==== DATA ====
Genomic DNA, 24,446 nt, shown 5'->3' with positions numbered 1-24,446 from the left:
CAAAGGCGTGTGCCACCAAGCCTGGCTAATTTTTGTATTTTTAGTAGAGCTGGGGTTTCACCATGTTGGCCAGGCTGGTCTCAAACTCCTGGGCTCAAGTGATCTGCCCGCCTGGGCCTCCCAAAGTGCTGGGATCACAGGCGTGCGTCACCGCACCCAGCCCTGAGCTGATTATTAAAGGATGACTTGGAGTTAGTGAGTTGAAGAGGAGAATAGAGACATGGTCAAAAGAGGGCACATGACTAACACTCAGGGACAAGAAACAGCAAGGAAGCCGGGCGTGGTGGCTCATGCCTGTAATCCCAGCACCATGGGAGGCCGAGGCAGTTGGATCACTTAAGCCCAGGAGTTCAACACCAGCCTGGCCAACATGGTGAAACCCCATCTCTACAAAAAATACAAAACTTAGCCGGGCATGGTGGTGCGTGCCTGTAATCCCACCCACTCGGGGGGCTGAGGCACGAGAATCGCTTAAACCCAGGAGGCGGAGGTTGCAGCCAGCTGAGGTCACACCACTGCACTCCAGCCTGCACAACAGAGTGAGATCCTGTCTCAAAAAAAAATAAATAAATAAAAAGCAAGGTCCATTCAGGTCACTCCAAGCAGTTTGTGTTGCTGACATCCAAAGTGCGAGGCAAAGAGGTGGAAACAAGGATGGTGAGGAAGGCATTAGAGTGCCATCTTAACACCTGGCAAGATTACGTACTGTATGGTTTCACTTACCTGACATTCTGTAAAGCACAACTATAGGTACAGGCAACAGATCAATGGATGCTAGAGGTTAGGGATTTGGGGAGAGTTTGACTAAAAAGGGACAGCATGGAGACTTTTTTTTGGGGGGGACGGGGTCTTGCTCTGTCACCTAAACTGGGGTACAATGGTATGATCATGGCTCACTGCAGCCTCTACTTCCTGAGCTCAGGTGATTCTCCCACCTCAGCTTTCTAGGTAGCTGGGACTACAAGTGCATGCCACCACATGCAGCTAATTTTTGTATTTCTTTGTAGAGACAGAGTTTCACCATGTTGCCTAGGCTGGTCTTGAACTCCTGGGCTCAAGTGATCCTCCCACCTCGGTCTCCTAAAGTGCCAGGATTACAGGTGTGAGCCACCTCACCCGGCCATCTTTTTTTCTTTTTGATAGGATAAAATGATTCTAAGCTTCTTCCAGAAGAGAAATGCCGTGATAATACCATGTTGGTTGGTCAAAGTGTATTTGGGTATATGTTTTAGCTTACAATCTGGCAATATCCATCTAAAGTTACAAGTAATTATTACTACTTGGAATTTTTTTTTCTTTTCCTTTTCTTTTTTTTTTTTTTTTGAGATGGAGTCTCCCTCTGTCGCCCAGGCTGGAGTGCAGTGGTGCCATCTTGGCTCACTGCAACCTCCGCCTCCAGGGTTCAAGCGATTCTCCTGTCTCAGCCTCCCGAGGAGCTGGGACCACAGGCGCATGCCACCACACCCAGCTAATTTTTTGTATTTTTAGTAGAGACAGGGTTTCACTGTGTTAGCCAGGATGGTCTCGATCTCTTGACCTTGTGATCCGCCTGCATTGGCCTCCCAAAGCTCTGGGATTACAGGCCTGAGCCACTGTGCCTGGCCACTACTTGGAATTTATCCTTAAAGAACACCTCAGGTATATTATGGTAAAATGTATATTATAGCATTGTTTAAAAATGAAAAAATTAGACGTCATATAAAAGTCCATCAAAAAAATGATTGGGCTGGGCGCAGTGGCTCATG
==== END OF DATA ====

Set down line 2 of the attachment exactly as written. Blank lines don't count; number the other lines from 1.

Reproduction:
CAAAGGCGTGTGCCACCAAGCCTGGCTAATTTTTGTATTTTTAGTAGAGCTGGGGTTTCACCATGTTGGCCAGGCTGGTCTCAAACTCCTGGGCTCAAGTGATCTGCCCGCCTGGGCCTCCCAAAGTGCTGGGATCACAGGCGTGCGTCACCGCACCCAGCCCTGAGCTGATTATTAAAGGATGACTTGGAGTTAGTGAGTTGAAGAGGAGAATAGAGACATGGTCAAAAGAGGGCACATGACTAACACTCAGGGACAAGAAACAGCAAGGAAGCCGGGCGTGGTGGCTCATGCCTGTAATCCCAGCACCATGGGAGGCCGAGGCAGTTGGATCACTTAAGCCCAGGAGTTCAACACCAGCCTGGCCAACATGGTGAAACCCCATCTCTACAAAAAATACAAAACTTAGCCGGGCATGGTGGTGCGTGCCTGTAATCCCACCCACTCGGGGGGCTGAGGCACGAGAATCGCTTAAACCCAGGAGGCGGAGGTTGCAGCCAGCTGAGGTCACACCACTGCACTCCAGCCTGCACAACAGAGTGAGATCCTGTCTCAAAAAAAAATAAATAAATAAAAAGCAAGGTCCATTCAGGTCACTCCAAGCAGTTTGTGTTGCTGACATCCAAAGTGCGAGGCAAAGAGGTGGAAACAAGGATGGTGAGGAAGGCATTAGAGTGCCATCTTAACACCTGGCAAGATTACGTACTGTATGGTTTCACTTACCTGACATTCTGTAAAGCACAACTATAGGTACAGGCAACAGATCAATGGATGCTAGAGGTTAGGGATTTGGGGAGAGTTTGACTAAAAAGGGACAGCATGGAGACTTTTTTTTGGGGGGGACGGGGTCTTGCTCTGTCACCTAAACTGGGGTACAATGGTATGATCATGGCTCACTGCAGCCTCTACTTCCTGAGCTCAGGTGATTCTCCCACCTCAGCTTTCTAGGTAGCTGGGACTACAAGTGCATGCCACCACATGCAGCTAATTTTTGTATTTCTTTGTAGAGACAGAGTTTCACCATGTTGCCTAGGCTGGTCTTGAACTCCTGGGCTCAAGTGATCCTCCCACCTCGGTCTCCTAAAGTGCCAGGATTACAGGTGTGAGCCACCTCACCCGGCCATCTTTTTTTCTTTTTGATAGGATAAAATGATTCTAAGCTTCTTCCAGAAGAGAAATGCCGTGATAATACCATGTTGGTTGGTCAAAGTGTATTTGGGTATATGTTTTAGCTTACAATCTGGCAATATCCATCTAAAGTTACAAGTAATTATTACTACTTGGAATTTTTTTTTCTTTTCCTTTTCTTTTTTTTTTTTTTTTGAGATGGAGTCTCCCTCTGTCGCCCAGGCTGGAGTGCAGTGGTGCCATCTTGGCTCACTGCAACCTCCGCCTCCAGGGTTCAAGCGATTCTCCTGTCTCAGCCTCCCGAGGAGCTGGGACCACAGGCGCATGCCACCACACCCAGCTAATTTTTTGTATTTTTAGTAGAGACAGGGTTTCACTGTGTTAGCCAGGATGGTCTCGATCTCTTGACCTTGTGATCCGCCTGCATTGGCCTCCCAAAGCTCTGGGATTACAGGCCTGAGCCACTGTGCCTGGCCACTACTTGGAATTTATCCTTAAAGAACACCTCAGGTATATTATGGTAAAATGTATATTATAGCATTGTTTAAAAATGAAAAAATTAGACGTCATATAAAAGTCCATCAAAAAAATGATTGGGCTGGGCGCAGTGGCTCATG